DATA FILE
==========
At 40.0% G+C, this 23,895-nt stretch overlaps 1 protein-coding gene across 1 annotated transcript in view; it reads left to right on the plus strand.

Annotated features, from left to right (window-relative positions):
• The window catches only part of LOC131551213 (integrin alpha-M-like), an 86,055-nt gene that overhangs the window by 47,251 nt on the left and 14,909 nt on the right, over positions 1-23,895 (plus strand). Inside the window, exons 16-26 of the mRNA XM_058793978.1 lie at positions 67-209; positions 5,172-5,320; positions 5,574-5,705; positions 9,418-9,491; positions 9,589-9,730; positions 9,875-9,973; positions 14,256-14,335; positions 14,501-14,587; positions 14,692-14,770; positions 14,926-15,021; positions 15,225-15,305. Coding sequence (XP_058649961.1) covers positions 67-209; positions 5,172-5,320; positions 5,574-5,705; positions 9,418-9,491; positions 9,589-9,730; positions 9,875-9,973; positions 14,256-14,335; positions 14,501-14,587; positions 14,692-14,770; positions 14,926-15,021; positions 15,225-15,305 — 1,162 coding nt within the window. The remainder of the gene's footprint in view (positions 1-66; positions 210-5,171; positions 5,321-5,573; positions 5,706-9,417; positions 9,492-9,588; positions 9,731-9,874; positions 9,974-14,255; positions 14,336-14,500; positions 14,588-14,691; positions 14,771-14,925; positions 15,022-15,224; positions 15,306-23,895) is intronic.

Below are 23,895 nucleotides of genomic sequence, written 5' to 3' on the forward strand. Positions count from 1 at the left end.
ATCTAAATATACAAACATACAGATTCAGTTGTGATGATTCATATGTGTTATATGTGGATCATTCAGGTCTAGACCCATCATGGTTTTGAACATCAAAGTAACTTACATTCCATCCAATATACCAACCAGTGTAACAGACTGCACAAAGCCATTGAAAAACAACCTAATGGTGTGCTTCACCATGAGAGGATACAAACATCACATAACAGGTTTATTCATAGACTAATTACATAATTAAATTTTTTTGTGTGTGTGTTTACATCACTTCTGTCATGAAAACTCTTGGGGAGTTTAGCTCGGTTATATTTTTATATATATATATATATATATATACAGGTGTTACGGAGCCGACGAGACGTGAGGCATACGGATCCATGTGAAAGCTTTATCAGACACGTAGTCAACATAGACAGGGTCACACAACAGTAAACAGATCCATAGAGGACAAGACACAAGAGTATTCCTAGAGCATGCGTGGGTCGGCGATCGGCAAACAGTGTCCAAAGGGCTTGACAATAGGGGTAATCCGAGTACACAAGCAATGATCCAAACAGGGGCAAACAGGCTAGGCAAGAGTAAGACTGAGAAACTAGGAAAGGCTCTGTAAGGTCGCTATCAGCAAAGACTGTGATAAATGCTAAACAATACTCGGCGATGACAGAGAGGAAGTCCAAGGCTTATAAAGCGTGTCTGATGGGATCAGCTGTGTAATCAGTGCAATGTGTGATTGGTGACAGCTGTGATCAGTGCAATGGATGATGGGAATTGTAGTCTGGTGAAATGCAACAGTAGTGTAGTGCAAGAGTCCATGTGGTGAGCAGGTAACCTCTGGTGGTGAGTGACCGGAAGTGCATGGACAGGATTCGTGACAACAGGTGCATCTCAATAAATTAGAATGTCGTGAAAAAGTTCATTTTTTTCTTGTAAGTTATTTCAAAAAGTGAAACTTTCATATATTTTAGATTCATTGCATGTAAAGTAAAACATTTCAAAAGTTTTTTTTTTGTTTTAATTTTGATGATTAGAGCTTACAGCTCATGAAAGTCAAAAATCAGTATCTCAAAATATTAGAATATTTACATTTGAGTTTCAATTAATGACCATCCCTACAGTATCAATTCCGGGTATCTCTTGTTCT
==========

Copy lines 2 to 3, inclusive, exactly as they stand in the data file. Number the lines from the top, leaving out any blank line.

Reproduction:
Annotated features, from left to right (window-relative positions):
• The window catches only part of LOC131551213 (integrin alpha-M-like), an 86,055-nt gene that overhangs the window by 47,251 nt on the left and 14,909 nt on the right, over positions 1-23,895 (plus strand). Inside the window, exons 16-26 of the mRNA XM_058793978.1 lie at positions 67-209; positions 5,172-5,320; positions 5,574-5,705; positions 9,418-9,491; positions 9,589-9,730; positions 9,875-9,973; positions 14,256-14,335; positions 14,501-14,587; positions 14,692-14,770; positions 14,926-15,021; positions 15,225-15,305. Coding sequence (XP_058649961.1) covers positions 67-209; positions 5,172-5,320; positions 5,574-5,705; positions 9,418-9,491; positions 9,589-9,730; positions 9,875-9,973; positions 14,256-14,335; positions 14,501-14,587; positions 14,692-14,770; positions 14,926-15,021; positions 15,225-15,305 — 1,162 coding nt within the window. The remainder of the gene's footprint in view (positions 1-66; positions 210-5,171; positions 5,321-5,573; positions 5,706-9,417; positions 9,492-9,588; positions 9,731-9,874; positions 9,974-14,255; positions 14,336-14,500; positions 14,588-14,691; positions 14,771-14,925; positions 15,022-15,224; positions 15,306-23,895) is intronic.